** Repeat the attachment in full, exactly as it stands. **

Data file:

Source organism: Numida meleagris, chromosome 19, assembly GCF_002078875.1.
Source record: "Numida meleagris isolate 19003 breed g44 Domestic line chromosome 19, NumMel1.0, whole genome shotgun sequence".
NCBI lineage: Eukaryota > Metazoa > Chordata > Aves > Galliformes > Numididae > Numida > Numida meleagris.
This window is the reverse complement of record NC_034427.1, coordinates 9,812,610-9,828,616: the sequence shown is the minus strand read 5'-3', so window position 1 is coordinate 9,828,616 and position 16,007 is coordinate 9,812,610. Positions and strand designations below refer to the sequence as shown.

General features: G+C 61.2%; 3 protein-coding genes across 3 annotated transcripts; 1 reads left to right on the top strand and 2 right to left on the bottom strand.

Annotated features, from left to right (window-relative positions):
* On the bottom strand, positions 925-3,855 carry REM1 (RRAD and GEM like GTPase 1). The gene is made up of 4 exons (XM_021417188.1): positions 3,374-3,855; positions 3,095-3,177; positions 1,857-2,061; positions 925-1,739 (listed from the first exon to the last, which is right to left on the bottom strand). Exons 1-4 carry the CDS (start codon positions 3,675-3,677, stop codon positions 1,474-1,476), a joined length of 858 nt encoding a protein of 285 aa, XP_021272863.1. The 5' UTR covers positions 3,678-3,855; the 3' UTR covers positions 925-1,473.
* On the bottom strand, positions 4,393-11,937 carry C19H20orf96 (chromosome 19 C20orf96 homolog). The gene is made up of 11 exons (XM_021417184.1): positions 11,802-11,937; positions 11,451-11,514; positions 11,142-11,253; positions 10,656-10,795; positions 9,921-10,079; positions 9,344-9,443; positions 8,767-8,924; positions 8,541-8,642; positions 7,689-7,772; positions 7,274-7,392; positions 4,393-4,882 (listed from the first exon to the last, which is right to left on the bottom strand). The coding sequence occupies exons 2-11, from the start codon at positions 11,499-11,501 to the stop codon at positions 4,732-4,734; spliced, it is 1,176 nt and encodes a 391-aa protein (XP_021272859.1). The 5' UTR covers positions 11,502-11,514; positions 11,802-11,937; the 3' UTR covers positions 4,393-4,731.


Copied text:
Source organism: Numida meleagris, chromosome 19, assembly GCF_002078875.1.
Source record: "Numida meleagris isolate 19003 breed g44 Domestic line chromosome 19, NumMel1.0, whole genome shotgun sequence".
NCBI lineage: Eukaryota > Metazoa > Chordata > Aves > Galliformes > Numididae > Numida > Numida meleagris.
This window is the reverse complement of record NC_034427.1, coordinates 9,812,610-9,828,616: the sequence shown is the minus strand read 5'-3', so window position 1 is coordinate 9,828,616 and position 16,007 is coordinate 9,812,610. Positions and strand designations below refer to the sequence as shown.

General features: G+C 61.2%; 3 protein-coding genes across 3 annotated transcripts; 1 reads left to right on the top strand and 2 right to left on the bottom strand.

Annotated features, from left to right (window-relative positions):
* On the bottom strand, positions 925-3,855 carry REM1 (RRAD and GEM like GTPase 1). The gene is made up of 4 exons (XM_021417188.1): positions 3,374-3,855; positions 3,095-3,177; positions 1,857-2,061; positions 925-1,739 (listed from the first exon to the last, which is right to left on the bottom strand). Exons 1-4 carry the CDS (start codon positions 3,675-3,677, stop codon positions 1,474-1,476), a joined length of 858 nt encoding a protein of 285 aa, XP_021272863.1. The 5' UTR covers positions 3,678-3,855; the 3' UTR covers positions 925-1,473.
* On the bottom strand, positions 4,393-11,937 carry C19H20orf96 (chromosome 19 C20orf96 homolog). The gene is made up of 11 exons (XM_021417184.1): positions 11,802-11,937; positions 11,451-11,514; positions 11,142-11,253; positions 10,656-10,795; positions 9,921-10,079; positions 9,344-9,443; positions 8,767-8,924; positions 8,541-8,642; positions 7,689-7,772; positions 7,274-7,392; positions 4,393-4,882 (listed from the first exon to the last, which is right to left on the bottom strand). The coding sequence occupies exons 2-11, from the start codon at positions 11,499-11,501 to the stop codon at positions 4,732-4,734; spliced, it is 1,176 nt and encodes a 391-aa protein (XP_021272859.1). The 5' UTR covers positions 11,502-11,514; positions 11,802-11,937; the 3' UTR covers positions 4,393-4,731.